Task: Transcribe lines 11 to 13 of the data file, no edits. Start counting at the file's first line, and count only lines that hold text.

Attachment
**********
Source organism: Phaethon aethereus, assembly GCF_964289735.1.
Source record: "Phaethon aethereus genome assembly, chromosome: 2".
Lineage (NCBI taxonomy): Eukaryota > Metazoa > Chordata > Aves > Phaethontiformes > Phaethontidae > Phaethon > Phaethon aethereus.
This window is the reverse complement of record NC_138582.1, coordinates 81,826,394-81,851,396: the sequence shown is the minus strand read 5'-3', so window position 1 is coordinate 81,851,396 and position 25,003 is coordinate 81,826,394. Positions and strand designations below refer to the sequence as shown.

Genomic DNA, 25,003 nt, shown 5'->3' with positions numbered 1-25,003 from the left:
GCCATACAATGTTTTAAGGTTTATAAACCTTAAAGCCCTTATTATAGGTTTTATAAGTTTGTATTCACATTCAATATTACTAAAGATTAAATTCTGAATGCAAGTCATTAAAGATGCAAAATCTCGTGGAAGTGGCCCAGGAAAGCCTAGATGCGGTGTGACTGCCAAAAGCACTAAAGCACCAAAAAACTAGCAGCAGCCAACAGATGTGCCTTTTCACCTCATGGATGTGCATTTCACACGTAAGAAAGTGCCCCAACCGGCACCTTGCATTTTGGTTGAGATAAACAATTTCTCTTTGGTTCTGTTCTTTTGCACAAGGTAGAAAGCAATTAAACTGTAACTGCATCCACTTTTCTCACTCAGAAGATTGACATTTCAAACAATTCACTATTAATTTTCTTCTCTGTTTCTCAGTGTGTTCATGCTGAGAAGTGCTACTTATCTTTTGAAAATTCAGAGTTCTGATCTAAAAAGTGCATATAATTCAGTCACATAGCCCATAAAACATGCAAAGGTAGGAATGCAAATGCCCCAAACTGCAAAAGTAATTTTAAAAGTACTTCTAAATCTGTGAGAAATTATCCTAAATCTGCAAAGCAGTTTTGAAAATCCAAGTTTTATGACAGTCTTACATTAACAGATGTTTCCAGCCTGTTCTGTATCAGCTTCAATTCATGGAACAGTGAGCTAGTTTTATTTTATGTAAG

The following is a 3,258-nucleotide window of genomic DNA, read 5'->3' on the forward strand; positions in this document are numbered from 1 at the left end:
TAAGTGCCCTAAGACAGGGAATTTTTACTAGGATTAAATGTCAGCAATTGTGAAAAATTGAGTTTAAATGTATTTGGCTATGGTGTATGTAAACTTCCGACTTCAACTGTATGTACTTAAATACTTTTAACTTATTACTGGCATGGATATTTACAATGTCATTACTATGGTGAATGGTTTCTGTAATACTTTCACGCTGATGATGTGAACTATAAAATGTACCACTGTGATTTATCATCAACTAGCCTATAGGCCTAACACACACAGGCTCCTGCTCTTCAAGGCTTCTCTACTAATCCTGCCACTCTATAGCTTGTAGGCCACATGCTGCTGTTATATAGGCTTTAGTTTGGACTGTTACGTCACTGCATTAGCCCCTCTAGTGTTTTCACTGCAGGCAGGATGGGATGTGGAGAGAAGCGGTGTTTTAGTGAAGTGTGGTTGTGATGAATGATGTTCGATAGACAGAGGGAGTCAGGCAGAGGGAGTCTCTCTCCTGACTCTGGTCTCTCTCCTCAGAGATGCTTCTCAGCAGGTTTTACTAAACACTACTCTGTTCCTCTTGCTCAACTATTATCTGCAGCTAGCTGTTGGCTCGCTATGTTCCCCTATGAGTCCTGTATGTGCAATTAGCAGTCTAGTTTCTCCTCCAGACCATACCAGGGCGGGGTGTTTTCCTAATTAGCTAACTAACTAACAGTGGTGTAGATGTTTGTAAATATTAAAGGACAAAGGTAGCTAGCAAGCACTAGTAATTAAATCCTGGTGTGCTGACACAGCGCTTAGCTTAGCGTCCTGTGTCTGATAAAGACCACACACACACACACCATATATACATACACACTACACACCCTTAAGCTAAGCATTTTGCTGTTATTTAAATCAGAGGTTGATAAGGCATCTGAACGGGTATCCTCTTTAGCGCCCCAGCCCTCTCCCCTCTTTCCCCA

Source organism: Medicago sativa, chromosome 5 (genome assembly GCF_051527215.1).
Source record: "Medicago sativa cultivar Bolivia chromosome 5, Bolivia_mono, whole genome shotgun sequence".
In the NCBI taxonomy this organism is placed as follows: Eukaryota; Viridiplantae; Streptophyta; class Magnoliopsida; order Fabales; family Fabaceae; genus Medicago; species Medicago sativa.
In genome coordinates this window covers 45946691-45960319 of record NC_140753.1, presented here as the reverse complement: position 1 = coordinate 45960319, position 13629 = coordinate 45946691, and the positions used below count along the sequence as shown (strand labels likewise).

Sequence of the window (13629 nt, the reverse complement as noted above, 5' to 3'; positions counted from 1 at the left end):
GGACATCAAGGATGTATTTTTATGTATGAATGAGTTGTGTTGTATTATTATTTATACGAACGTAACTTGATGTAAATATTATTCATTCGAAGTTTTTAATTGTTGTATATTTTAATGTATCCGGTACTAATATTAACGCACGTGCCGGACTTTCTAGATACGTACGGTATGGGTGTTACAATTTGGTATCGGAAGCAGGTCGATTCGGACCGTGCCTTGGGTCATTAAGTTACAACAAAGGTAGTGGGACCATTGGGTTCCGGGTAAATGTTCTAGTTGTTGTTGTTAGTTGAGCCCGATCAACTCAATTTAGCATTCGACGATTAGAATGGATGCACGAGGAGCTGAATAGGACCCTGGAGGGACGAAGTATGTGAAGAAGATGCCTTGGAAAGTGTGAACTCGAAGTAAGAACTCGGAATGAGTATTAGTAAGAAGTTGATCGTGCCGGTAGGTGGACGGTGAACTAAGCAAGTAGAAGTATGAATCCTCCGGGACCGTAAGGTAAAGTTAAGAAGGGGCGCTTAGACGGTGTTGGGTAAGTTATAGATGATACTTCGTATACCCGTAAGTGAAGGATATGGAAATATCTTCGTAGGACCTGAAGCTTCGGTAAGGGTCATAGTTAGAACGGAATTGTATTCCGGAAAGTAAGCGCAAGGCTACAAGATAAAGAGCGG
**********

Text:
In the NCBI taxonomy this organism is placed as follows: Eukaryota; Viridiplantae; Streptophyta; class Magnoliopsida; order Fabales; family Fabaceae; genus Medicago; species Medicago sativa.
In genome coordinates this window covers 45946691-45960319 of record NC_140753.1, presented here as the reverse complement: position 1 = coordinate 45960319, position 13629 = coordinate 45946691, and the positions used below count along the sequence as shown (strand labels likewise).

Sequence of the window (13629 nt, the reverse complement as noted above, 5' to 3'; positions counted from 1 at the left end):